Our protests, whether focused against a specific perpetrator or more generally, have usually involved only survivors and our most ardent supporters. This makes it easy to dismiss us as isolated troublemakers, rather than as early symptoms of a much larger discontent.
We should therefore seek to become as inclusive as the Catholic Church has become exclusive. The Church has abused reformers, radical nuns, former priests, gays, divorcees, women who’ve had abortions and a host of others, too, just in different ways than we were. There is a silent multitude of disgruntled and former Catholics out there with just as many real complaints with the leadership as we have. Why should we go it alone?
All who have been excluded or estranged from the Church are our natural allies. By inviting them to share in our festivities, we make common cause, fatten our turnout, and prove that we are not alone. The more the merrier!
Many good Catholics and even loyal Church employees are sympathetic to us but are wary of showing support. Targeting the leadership and not the faith would help reassure them. And this could provide an ideal opportunity for victim-friendly groups like Voices of the Faithful (VOTF) to really show support.
Encouraging participation safely disguised in costumes and masks if desired could help draw these silent supporters out. And the spectacle of protestors hiding their identities because of fear of retribution would be a powerful visual indictment of its own.
Protests, even those at national Church events, often have had pitifully few numbers. This severely limits coverage, which is kept local and easily ignored.
WCASD reaches beyond these confines with local action and a global message.
Our limited numbers can be multiplied by numerous locations. If many dioceses, or even the most important, were covered with even a few protestors at the same time, the effect would be cumulative. A clear message would be sent that the problem is widespread and victims are everywhere. The Church would be less able to pretend that incidents of abuse are merely isolated local problems and not systemic.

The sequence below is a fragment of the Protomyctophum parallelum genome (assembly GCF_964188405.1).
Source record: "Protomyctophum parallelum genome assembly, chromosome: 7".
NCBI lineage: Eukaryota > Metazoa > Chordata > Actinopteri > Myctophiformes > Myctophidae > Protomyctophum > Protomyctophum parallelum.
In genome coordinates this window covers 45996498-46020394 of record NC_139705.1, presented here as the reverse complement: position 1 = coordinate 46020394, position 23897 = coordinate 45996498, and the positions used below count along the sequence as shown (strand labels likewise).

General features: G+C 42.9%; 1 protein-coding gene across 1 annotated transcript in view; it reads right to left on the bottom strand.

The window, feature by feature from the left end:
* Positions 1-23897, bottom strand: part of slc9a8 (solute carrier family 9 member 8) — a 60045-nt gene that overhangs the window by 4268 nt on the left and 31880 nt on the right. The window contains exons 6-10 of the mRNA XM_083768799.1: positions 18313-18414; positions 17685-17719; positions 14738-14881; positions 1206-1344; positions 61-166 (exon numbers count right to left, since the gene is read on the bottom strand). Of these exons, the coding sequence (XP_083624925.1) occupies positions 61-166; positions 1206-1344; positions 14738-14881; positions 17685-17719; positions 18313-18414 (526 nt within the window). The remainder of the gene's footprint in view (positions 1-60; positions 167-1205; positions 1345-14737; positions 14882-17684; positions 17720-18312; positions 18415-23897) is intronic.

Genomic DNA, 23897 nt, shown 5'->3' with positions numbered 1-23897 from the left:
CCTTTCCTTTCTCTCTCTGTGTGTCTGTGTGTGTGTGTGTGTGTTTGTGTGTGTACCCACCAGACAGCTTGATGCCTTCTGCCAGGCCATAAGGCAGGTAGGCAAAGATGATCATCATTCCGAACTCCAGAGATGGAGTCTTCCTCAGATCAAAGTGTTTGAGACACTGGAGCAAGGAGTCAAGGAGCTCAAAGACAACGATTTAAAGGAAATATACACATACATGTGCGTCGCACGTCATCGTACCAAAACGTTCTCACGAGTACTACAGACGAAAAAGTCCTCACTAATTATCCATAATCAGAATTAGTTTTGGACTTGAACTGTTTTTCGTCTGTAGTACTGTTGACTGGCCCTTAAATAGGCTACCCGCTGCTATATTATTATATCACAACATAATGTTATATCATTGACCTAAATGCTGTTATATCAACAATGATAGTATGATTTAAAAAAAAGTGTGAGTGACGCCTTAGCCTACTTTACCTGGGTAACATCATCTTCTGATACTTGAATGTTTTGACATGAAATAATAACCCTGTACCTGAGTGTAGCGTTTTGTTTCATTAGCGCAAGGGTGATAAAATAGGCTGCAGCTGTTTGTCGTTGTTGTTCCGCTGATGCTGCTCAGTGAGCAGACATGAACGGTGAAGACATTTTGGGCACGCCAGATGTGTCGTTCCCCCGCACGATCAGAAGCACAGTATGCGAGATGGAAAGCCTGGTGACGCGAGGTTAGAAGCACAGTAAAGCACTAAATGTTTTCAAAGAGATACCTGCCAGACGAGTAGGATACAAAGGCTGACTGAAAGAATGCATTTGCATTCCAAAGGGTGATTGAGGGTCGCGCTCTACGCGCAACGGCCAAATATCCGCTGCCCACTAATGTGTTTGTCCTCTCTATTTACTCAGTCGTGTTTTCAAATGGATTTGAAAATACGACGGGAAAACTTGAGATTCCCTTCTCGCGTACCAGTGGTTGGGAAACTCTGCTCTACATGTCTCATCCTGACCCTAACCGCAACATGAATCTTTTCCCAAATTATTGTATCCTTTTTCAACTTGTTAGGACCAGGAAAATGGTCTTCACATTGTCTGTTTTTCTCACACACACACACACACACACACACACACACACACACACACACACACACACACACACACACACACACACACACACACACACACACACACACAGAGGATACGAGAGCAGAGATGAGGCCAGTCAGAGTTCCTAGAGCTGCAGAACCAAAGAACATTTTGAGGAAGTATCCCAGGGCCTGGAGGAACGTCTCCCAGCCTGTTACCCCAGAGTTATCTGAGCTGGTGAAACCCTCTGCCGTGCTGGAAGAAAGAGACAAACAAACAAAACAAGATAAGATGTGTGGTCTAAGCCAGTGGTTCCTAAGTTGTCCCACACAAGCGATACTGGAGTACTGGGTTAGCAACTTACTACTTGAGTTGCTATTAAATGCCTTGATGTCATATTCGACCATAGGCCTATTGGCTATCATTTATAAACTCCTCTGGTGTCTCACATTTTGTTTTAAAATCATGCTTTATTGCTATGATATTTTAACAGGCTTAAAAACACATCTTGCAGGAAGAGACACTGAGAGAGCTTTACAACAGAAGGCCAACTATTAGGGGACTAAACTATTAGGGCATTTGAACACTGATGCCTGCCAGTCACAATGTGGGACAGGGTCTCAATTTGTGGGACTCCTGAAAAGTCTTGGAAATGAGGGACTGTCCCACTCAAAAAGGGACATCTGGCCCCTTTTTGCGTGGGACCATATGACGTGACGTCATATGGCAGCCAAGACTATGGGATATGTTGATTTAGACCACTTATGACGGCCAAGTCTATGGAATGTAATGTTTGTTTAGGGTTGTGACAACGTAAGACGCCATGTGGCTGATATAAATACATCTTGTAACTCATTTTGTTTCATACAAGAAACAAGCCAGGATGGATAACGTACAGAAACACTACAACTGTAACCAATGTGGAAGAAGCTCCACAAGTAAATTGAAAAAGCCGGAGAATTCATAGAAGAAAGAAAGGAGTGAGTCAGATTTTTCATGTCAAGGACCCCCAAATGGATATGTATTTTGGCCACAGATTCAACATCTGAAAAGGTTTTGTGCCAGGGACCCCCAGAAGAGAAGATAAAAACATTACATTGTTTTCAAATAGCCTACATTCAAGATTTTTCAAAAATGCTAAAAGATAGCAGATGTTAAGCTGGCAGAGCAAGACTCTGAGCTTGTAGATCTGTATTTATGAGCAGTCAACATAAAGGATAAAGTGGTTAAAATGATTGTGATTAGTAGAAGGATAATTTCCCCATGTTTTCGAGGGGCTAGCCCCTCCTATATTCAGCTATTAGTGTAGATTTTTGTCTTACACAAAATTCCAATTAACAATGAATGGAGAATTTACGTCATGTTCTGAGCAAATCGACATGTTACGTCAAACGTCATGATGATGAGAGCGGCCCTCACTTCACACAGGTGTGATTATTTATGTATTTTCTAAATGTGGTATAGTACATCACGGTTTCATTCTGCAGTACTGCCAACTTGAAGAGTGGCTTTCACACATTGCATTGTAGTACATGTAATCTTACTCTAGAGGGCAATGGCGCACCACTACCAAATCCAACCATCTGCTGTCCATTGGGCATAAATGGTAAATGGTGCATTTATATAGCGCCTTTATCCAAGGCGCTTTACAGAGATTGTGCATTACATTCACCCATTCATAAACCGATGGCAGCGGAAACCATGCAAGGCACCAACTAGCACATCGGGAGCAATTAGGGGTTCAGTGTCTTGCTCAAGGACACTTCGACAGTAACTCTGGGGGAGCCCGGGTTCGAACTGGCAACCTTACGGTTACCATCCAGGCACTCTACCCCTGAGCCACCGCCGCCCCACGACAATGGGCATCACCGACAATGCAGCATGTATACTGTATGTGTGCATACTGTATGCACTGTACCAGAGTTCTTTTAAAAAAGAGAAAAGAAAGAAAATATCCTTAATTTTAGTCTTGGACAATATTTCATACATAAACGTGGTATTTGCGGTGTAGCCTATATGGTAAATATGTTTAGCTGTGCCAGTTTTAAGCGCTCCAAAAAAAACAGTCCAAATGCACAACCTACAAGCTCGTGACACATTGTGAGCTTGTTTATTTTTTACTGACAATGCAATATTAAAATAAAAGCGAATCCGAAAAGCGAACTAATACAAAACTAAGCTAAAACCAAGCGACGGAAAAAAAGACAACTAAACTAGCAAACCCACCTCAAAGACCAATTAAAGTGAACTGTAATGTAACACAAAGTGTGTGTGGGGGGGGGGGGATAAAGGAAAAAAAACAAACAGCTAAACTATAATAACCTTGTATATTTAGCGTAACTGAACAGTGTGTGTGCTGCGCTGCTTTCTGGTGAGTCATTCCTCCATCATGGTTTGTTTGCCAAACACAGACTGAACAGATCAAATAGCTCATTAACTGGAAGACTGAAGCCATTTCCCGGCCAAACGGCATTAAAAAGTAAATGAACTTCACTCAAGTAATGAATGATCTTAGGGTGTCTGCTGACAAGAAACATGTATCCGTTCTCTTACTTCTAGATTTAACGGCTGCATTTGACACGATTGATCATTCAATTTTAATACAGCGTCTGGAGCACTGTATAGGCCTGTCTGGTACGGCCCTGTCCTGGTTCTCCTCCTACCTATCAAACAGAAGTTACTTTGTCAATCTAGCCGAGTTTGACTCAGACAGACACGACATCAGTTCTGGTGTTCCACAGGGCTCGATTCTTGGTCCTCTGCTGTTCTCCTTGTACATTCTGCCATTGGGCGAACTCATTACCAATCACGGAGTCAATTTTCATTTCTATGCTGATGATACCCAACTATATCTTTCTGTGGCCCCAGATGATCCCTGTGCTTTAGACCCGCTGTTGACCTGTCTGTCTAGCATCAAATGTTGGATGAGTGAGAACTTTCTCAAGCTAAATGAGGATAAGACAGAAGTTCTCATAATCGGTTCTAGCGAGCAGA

The Internet could make a mass event like this happen as never before. Now it’s possible to inspire, mobilize, and coordinate happenings on a worldwide scale far more easily, quickly, and cheaply than could have been imagined just a few years ago. There is technically no reason that protests in the United States and Canada could not be held in conjunction with demonstrations in Ireland, Britain, Europe, Australia and New Zealand and elsewhere.
This could become a shared experience on a planetary stage like nothing ever attempted before: a universal protest against a universal church. A global event makes global news. Even two protestors showing up in front of a chancery in Alaska would be part of the same happening as the big mob in Boston. And the coverage of one would feed the coverage of all the others.
The news media have generally been kind to our cause. However, they are afraid of offending the Church due to the enormous economic pressure it wields.
Moreover, as victims, we have been reluctant to appear as extremists. Our efforts have consistently been to appear as injured parties; respectable, moderate, but deserving of help. Visually and dramatically, then, our marches have been remarkably tame and even dull. They have certainly not provided the spectacle that television craves. Even the clergy in their vestments are more visually interesting.
An event like WCASD would demand attention, local, national, and global. Costumes, dramatic flourishes, and street theater would be encouraged the bolder the better. The idea would be to get creative and playful for the cameras. Cardinals and bishops, for example, hung in effigy, would be visually arresting, unmistakable in meaning, and difficult to argue with.
World Catholic Abuse Survivors Day or something like it could provide an unparalleled opportunity to get our message out. But it can happen only if victims and survivors are willing to reach out and join together as never before.